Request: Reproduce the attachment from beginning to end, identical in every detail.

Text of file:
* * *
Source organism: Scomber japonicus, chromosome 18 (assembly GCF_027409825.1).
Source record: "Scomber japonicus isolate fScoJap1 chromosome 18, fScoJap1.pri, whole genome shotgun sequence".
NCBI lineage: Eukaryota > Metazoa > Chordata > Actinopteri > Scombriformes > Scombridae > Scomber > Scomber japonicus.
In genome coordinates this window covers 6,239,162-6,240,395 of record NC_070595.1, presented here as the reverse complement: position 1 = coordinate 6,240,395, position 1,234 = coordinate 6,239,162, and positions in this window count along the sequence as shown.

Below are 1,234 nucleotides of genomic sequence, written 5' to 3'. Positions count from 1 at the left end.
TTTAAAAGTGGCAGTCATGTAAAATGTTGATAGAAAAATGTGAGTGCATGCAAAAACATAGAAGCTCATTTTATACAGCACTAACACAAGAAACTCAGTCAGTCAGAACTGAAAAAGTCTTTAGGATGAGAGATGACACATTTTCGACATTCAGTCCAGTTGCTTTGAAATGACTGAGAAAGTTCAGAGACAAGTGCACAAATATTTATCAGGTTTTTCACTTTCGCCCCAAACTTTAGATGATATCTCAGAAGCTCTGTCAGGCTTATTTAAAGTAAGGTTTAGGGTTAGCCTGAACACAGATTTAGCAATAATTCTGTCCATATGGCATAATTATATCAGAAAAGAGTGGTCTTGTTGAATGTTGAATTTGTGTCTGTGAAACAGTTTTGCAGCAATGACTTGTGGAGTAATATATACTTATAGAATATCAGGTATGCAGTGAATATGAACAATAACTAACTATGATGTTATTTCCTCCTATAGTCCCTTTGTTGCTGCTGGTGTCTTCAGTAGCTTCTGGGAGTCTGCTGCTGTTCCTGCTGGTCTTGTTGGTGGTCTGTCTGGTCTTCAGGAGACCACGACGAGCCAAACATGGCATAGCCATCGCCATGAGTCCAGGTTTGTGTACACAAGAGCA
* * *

Source organism: Scomber japonicus, chromosome 18 (assembly GCF_027409825.1).
Source record: "Scomber japonicus isolate fScoJap1 chromosome 18, fScoJap1.pri, whole genome shotgun sequence".
NCBI lineage: Eukaryota > Metazoa > Chordata > Actinopteri > Scombriformes > Scombridae > Scomber > Scomber japonicus.
In genome coordinates this window covers 6,239,162-6,240,395 of record NC_070595.1, presented here as the reverse complement: position 1 = coordinate 6,240,395, position 1,234 = coordinate 6,239,162, and positions in this window count along the sequence as shown.

Below are 1,234 nucleotides of genomic sequence, written 5' to 3'. Positions count from 1 at the left end.
TTTAAAAGTGGCAGTCATGTAAAATGTTGATAGAAAAATGTGAGTGCATGCAAAAACATAGAAGCTCATTTTATACAGCACTAACACAAGAAACTCAGTCAGTCAGAACTGAAAAAGTCTTTAGGATGAGAGATGACACATTTTCGACATTCAGTCCAGTTGCTTTGAAATGACTGAGAAAGTTCAGAGACAAGTGCACAAATATTTATCAGGTTTTTCACTTTCGCCCCAAACTTTAGATGATATCTCAGAAGCTCTGTCAGGCTTATTTAAAGTAAGGTTTAGGGTTAGCCTGAACACAGATTTAGCAATAATTCTGTCCATATGGCATAATTATATCAGAAAAGAGTGGTCTTGTTGAATGTTGAATTTGTGTCTGTGAAACAGTTTTGCAGCAATGACTTGTGGAGTAATATATACTTATAGAATATCAGGTATGCAGTGAATATGAACAATAACTAACTATGATGTTATTTCCTCCTATAGTCCCTTTGTTGCTGCTGGTGTCTTCAGTAGCTTCTGGGAGTCTGCTGCTGTTCCTGCTGGTCTTGTTGGTGGTCTGTCTGGTCTTCAGGAGACCACGACGAGCCAAACATGGCATAGCCATCGCCATGAGTCCAGGTTTGTGTACACAAGAGCA